George Daley expressed his worry about a potential fallout if the CRISPR battle goes a certain way. He commented, “It’s deeply concerning when such a fundamentally enabling platform technology could be restricted for future gene editing applications.”

The CRISPR patent battle began in 2012 and millions of dollars in legal fees have been spent since then. Hank Greely said that he can’t understand why the Institutes haven’t settled this case already as the costs will only continue to rise, but that it might not matter how the case turns out in the end:

“My guess is that this isn’t ultimately going to be important because people will quickly figure out ways to invent around the CRISPR/Cas9 technology. People have already done it around the Cas9 part and there will probably be ways to do the same thing for the CRISPR part.”

 Christine Mummery finished off with a final point about the potential risk of trying to correct disease causing mutations in patient iPSCs using CRISPR technology. She noted that it’s possible the correction may not lead to an improvement because of other disease-causing genetic mutations in the cells that the patient and their family are unaware of.

 Should patients or donors be paid for their cells and tissue?

Lorenz Studer said he would support patients being paid for donating samples as long as the payment is reasonable, the consent form is clear, and patients aren’t trying to make money off of the process.

Hank Greely said the big issue is with inducement and whether you are paying enough money to convince people to do something they shouldn’t or wouldn’t want to do. He said this issue comes up mainly around reproductive egg donation but not with obtaining simpler tissue samples like skin biopsies. Egg donors are given money because it’s an invasive procedure, but also because a political decision was made to compensate egg donors. Greely predicts the same thing is unlikely to happen with other cell and tissue types.

Christine Mummery’s opinion was that if a patient’s iPSCs are used by a drug company to produce new successful drugs, the patient should receive some form of compensation. But she said it’s hard to know how much to pay patients, and this question was left unanswered by the panel.

Should patients pay to participate in clinical trials?

George Daley said it’s hard to justify charging patients to participate in a Phase 1 clinical trial where the focus is on testing the safety of a therapy without any guarantee that there will be beneficial outcome to the patient. In this case, charging a patient money could raise their expectations and mislead them into thinking they will benefit from the treatment. It would also be unfair because only patients who can afford to pay would have access to trials. Ultimately, he concluded that making patients pay for an early stage trial would corrupt the informed consent process. However, he did say that there are certain, rare contexts that would be highly regulated where patients could pay to participate in trials in an ethical way.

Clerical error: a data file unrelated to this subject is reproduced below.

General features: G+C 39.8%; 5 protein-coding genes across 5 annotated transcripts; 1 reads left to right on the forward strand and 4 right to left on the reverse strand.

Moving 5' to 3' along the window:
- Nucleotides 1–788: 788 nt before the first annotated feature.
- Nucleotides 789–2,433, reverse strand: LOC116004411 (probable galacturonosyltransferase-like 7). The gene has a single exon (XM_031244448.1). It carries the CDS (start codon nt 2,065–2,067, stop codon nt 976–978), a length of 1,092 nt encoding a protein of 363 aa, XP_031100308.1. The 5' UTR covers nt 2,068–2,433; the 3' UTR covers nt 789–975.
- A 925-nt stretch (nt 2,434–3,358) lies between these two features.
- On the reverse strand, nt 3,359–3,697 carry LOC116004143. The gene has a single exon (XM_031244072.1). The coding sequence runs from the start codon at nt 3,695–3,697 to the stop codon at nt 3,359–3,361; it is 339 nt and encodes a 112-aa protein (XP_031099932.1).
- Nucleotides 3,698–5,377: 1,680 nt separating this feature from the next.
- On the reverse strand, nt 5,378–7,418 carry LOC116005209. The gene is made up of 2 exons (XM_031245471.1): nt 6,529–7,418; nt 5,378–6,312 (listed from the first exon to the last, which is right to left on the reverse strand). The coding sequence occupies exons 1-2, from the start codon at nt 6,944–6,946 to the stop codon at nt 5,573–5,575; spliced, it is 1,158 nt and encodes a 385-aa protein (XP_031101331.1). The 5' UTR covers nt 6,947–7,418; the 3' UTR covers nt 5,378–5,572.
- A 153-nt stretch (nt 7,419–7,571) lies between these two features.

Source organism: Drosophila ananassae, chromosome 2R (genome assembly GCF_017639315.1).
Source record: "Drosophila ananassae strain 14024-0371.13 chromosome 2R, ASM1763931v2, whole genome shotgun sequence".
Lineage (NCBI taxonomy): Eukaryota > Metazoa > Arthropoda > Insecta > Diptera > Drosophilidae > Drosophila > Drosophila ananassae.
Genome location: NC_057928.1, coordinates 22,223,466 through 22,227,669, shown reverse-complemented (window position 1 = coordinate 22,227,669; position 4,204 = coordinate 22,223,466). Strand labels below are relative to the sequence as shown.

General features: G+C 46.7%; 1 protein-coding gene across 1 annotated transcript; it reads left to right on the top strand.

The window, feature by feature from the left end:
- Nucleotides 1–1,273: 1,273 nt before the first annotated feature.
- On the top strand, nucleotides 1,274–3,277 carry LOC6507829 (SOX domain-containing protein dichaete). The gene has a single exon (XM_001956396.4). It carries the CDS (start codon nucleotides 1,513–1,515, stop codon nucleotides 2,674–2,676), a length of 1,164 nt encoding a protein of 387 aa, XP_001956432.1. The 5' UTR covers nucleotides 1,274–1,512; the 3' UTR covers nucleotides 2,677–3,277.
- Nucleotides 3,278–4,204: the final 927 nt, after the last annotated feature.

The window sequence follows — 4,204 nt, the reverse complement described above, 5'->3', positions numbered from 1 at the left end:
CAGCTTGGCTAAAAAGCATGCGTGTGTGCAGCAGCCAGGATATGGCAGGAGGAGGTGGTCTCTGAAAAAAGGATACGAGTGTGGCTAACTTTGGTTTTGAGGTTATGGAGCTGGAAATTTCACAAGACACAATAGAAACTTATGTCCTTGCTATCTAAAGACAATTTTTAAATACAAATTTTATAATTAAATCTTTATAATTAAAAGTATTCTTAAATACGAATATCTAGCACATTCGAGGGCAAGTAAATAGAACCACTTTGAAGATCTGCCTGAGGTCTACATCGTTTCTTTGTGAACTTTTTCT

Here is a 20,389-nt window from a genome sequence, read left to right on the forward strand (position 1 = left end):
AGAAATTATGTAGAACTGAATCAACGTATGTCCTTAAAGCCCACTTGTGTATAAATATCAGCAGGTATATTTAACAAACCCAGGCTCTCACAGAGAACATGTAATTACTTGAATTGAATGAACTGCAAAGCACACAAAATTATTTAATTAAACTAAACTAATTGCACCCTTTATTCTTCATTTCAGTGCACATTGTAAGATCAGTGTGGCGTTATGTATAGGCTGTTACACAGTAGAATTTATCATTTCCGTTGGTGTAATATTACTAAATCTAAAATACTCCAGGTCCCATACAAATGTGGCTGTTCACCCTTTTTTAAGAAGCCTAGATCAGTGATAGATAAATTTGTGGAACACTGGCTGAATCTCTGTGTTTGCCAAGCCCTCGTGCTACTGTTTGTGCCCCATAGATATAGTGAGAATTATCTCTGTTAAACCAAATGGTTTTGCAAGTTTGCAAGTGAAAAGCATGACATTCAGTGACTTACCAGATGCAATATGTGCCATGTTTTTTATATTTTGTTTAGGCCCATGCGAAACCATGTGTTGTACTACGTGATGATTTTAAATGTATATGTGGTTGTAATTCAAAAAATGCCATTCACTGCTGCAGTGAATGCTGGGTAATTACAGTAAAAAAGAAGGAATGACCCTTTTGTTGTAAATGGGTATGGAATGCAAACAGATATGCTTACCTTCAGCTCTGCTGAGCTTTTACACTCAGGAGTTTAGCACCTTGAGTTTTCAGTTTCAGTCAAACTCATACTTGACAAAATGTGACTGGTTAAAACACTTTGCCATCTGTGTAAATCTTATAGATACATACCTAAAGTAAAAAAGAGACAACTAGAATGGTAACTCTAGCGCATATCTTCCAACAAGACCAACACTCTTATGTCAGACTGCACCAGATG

Lorenz Studer said the issue is very challenging. He knows of patients who want to pay to be in trials for treatments they hope will work, but he also doesn’t think that patients should have to pay to be in early stage trials where their participation helps the progress of the therapy. He said the focus should be on enrolling the right patient groups in clinical trials and making sure patients are properly educated about the trial they are participating.

Thoughts on the ethics behind making designer organs from iPSCs?

Deepak Srivastava said that he thinks about this question all the time in reference to the heart:

Deepak Srivastava, Gladstone Institutes

Deepak Srivastava, Gladstone Institutes

“The heart is basically a pump. When we traditionally thought about whether we could make a human heart, we asked if we could make the same thing with the same shape and design. But in fact, that’s not necessarily the best design – it’s what evolution gave us. What we really need is a pump that’s electrically active. I think going forward, we should remove the constraint of the current design and just think about what would be the best functional structure to do it. But it is definitely messing with nature and what evolution has given us.”

Deepak also said that because every organ is different, different strategies should be used. In the case of the heart, it might be beneficial to convert existing heart tissue into beating heart cells using drugs rather than transplant iPSC-derived heart cells or tissue. For other organs like the pancreas, it is beneficial to transplant stem cell-derived cells. For diabetes, scientists have shown that injecting insulin secreting cells in multiple areas of the body is beneficial to Diabetes patients.